• Tin-plated – often found with a bright mirror-like finish, this is often found on entry level brushes and is susceptible to rust.

Paint brush filling materials guide

In brush making we refer to filament for synthetic fibres, and to bristle for hair that comes from the suidae animal family being swine, hog, pig sow or boar. To the eye bristle can be identified by its irregular surface and flagged tip, whilst filaments will have sheen and a more consistent shape. Normally bristle would be taken from near the spine of the back of the animal. As a filling material bristle generates less static than a filament and the performance attributes of the main filling materials are summarised here:
  • Pure black bristle – thicker and more rigid than other bristle types which can give an excellent finish and impressive levels of durability. Note that white and grey bristle can be dyed black which results in a bristle that looks similar but with difference performance characteristics.
  • Pure white bristle – a thin bristle with superior fine tips resulting in more flexibility, softer to touch, and a very fine finish making this a great choice for achieving a superior finish on interior applications.
  • Grey bristle – is a blend of white bristle and can be found in DIY brushes or exterior wall brushes. This is a cost effective grade that has greater rigidity than pure white bristle but is softer than pure black bristle.
  • Bristle and filament blend – blends of this type have grown in popularity in recent years and bring together the positive performance characteristics of natural and synthetic that can represent good value. Blends of this type are well suited for general purpose painting across water and oil based paints, and wood treatments.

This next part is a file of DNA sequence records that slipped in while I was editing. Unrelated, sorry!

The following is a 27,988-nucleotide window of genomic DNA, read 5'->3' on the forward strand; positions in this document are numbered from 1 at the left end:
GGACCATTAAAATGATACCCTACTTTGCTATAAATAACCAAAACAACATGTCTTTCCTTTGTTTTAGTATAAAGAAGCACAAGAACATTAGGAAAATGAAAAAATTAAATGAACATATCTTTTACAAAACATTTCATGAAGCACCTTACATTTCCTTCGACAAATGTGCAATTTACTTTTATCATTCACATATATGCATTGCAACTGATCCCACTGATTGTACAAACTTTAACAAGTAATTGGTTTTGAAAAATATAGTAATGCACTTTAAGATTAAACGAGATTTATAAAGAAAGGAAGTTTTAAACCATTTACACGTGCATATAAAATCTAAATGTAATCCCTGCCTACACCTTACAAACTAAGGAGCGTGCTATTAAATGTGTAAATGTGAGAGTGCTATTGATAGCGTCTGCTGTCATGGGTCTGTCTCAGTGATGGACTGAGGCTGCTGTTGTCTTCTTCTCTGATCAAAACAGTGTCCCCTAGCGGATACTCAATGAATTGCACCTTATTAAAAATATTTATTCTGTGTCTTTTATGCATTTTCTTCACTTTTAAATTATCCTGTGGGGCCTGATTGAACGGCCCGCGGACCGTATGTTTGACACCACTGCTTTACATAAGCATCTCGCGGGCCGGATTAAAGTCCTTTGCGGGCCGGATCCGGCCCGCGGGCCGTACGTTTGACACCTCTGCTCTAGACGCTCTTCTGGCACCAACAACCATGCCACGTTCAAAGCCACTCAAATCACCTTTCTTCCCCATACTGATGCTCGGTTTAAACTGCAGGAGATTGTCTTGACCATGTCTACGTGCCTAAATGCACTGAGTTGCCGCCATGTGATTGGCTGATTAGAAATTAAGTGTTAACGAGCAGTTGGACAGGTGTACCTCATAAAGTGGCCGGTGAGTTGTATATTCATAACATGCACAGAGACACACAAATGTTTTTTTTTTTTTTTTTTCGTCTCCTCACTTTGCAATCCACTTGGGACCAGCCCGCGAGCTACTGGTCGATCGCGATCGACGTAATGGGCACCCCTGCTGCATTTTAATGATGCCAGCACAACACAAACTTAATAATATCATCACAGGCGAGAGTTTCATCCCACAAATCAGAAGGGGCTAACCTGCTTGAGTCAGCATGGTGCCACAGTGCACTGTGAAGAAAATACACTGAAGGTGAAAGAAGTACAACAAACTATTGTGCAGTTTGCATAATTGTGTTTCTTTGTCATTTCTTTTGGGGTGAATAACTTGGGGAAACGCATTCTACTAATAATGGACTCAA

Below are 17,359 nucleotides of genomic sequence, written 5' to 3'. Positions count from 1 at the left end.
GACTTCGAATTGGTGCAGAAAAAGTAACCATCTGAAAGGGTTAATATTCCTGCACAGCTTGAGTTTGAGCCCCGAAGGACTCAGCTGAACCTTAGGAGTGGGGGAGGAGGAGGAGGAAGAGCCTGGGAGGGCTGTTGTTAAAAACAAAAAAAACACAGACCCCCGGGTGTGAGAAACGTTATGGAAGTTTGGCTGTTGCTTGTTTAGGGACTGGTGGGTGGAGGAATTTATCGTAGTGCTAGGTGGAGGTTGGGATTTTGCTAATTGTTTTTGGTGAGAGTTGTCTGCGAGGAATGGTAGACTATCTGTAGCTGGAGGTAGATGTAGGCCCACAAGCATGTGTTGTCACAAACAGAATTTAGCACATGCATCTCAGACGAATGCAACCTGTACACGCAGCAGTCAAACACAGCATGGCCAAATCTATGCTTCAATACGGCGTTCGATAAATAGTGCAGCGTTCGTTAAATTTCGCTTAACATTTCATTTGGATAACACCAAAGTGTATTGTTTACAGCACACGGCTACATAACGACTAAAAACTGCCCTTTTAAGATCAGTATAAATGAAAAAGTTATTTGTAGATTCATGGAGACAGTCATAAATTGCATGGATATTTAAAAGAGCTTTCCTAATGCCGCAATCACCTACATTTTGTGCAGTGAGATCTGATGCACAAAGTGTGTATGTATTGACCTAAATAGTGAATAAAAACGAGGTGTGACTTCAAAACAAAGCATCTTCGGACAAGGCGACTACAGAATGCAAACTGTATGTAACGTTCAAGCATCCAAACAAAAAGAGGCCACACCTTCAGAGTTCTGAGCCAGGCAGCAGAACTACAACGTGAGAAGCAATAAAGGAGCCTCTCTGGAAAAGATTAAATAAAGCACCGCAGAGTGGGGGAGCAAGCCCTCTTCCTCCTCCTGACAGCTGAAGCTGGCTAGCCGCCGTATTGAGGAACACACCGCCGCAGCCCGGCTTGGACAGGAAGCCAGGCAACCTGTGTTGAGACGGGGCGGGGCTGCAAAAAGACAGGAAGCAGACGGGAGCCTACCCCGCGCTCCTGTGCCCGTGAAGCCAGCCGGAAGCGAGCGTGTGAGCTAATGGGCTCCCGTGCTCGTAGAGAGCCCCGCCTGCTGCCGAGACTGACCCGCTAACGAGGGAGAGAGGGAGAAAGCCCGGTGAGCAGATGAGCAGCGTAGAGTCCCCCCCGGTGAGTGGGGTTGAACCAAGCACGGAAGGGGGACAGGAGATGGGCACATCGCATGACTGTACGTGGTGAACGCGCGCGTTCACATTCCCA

• PET filament – or (polyethylene terephthalate) is a common form of polyester synthetic fibre which does not absorb moisture but can absorb oil. As such PET is not ideally suited for to oil based paints.
  • PBT filament – or (polybutylene terephthalate) a form of polyester synthetic fibre that has many of the desirable performance characteristics of Nylon. The most notable difference being that PBT absorbs less water which results in improved rigidity in wet and dry conditions. PBT is a premium filament with excellent all-around performance, great bend recovery and solvent resistance.
  • Nylon filament – a highly durable and versatile synthetic noted for its high abrasion resistance and excellent bend recovery. Importantly, Nylon is resistant to most common chemicals and has a high temperature softening point.

The life of a brush head can be determined by the filling material used and the shape of the filaments, with the main shapes being noted here:
  • Hollow Round – a hollow filament type with a uniform diameter across its length
  • Hollow Round Tapered – a hollow filament type that has a larger diameter at one and narrows to a smaller diameter at the opposite end
  • Solid Round – a solid filament type with a uniform diameter across its length